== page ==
Book Review: Slaughter // Rosanna Hildyard

Sometimes you look at an animal and think how easy their life must be. That is what Rosanna Hildyard achieves in her pamphlet of short stories Slaughter. She carefully juxtaposes the complexity of the rational human being with the animal who lives and dies. Language is at the forefront of all our conflicts in Hildyard’s writing, as we see the lack of communication tear through relationships.

Hildyard gives us three short stories situated in the bleak landscape of the Yorkshire Pennies. You can imagine the atmosphere without having visited — isolation and unfamiliar dialect. But there is also the wonderful beauty of nature. Although this is a work of prose, Hildyard carefully weaves in her poetic skills to rescue it from the suffocation of such gloomy topics.

Hildyard begins with ‘Offcomers’, which sets a tone of desperation. The two characters complain of tourists visiting during the height of the 2001 foot-and-mouth outbreak, fearing their livestock will catch the disease. The narration follows a couple who do not quite understand each other. She can see that farming is unnatural and believes the disease may be a punishment for humanity. It seems like nature is laughing at them.

Although the weaker of the three stories, ‘Offcomers’ is hard-hitting. There are clear parallels to the current pandemic that some may be intrigued by and others shy away. However, it shows the importance of protecting the smaller locations that do have the medical support cities have.

‘Outside Are The Dogs’ displays the crippling effects of the failure of communication. The couple meet on a blind date which already seems like a recipe for disaster. This time the narration is in the third person. You understand both characters’ struggles, though there is an evident misunderstanding between the two genders. The male character buys her a dog hoping to evoke conversation. Inevitably, it only invites jealously into the house. It turns out she understands the dog better than her partner.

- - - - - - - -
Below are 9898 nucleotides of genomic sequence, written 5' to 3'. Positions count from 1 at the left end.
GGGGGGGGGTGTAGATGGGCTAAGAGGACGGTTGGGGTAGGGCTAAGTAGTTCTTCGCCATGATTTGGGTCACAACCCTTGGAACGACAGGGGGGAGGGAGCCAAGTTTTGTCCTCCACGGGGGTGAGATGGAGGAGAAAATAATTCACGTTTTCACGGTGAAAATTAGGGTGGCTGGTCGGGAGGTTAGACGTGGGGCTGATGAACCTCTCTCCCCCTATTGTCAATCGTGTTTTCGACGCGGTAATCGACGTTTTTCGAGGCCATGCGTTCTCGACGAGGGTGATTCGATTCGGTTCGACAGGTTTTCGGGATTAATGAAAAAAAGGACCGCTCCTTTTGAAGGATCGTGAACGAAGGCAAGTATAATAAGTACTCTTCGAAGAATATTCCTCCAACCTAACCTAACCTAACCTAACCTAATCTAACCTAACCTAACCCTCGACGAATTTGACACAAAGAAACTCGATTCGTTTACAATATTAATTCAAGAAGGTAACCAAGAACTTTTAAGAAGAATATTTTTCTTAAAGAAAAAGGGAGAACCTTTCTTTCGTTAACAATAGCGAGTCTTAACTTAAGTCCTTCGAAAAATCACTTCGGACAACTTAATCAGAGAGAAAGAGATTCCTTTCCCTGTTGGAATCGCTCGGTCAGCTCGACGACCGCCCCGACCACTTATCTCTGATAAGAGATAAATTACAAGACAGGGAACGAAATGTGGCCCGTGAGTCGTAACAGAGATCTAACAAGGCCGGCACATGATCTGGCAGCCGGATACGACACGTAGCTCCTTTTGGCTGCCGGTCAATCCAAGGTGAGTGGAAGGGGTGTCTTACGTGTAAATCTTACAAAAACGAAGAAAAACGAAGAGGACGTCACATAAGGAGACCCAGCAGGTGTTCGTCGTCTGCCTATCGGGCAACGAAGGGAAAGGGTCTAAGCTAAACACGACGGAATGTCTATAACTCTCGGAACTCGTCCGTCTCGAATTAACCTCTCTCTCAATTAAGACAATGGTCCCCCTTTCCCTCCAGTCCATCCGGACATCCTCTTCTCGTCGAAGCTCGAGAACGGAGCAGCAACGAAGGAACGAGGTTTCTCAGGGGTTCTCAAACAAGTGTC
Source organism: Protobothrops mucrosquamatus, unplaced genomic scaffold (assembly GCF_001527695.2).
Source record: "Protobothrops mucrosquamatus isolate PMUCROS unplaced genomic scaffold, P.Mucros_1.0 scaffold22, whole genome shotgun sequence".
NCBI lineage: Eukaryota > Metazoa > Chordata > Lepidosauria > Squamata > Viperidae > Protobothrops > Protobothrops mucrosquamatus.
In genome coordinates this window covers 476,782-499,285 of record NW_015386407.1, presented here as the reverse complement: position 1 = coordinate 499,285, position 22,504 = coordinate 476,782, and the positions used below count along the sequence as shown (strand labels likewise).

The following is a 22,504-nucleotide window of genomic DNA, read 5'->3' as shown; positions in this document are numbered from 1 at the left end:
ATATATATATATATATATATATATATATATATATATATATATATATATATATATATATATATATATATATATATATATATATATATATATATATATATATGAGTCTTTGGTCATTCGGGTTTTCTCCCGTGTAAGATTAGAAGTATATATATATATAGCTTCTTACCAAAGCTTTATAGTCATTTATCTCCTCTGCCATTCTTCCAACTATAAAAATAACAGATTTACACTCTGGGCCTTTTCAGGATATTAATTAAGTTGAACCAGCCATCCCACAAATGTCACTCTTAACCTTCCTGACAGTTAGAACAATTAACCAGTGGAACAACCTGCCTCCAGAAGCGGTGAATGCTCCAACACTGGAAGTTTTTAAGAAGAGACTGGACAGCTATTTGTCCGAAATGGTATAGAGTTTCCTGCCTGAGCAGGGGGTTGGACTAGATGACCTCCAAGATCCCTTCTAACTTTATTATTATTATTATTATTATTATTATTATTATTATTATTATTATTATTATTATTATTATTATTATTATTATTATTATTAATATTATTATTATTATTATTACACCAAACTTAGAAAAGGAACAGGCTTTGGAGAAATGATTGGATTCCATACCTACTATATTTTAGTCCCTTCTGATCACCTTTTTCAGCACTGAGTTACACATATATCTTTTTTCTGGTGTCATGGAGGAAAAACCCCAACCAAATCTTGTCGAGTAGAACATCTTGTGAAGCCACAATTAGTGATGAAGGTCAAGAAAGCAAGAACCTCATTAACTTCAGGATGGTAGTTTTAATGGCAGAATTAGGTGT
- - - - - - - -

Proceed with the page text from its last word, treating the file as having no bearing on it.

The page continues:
This piece of writing suffocates you. It makes you want to communicate their feelings. It all comes down to language. Hildyard perfectly showcases how complex human beings are. We can easily read animals emotions, but silence tells us nothing. It eats into a relationship and nurtures an array of negative responses.

These themes carry into ‘Cull Yaw’, a phrase which means an older ewe. In this third story, we follow another couple who are trying a more ethical approach to farming. The male character wishes to slaughter older ewes as it gives them a longer chance to live. Strangely, the protagonist abstains from eating meat, but has an interest in the violence of her lover. Presented with a contradiction of morals, we watch the narrator become more disoriented as their communication fades. They talk in silences. She attempts to put together their fragmented conversations. And in the end, like the other stories, their desperation prevails. They commit something shocking.

Hildyard’s Slaughter skilfully presents how complex human beings are, how important the nurturing of communication is in relationships and that silence and passivity causes love to rot like a neglected animal. Dark and heavy, the short stories are not for everyone — especially during the midst of the pandemic. Hildyard reminds us, in a time where we are restricted from human contact, to remember to communicate. Slaughtering communication is not an option.

Words by Georgia McInnes

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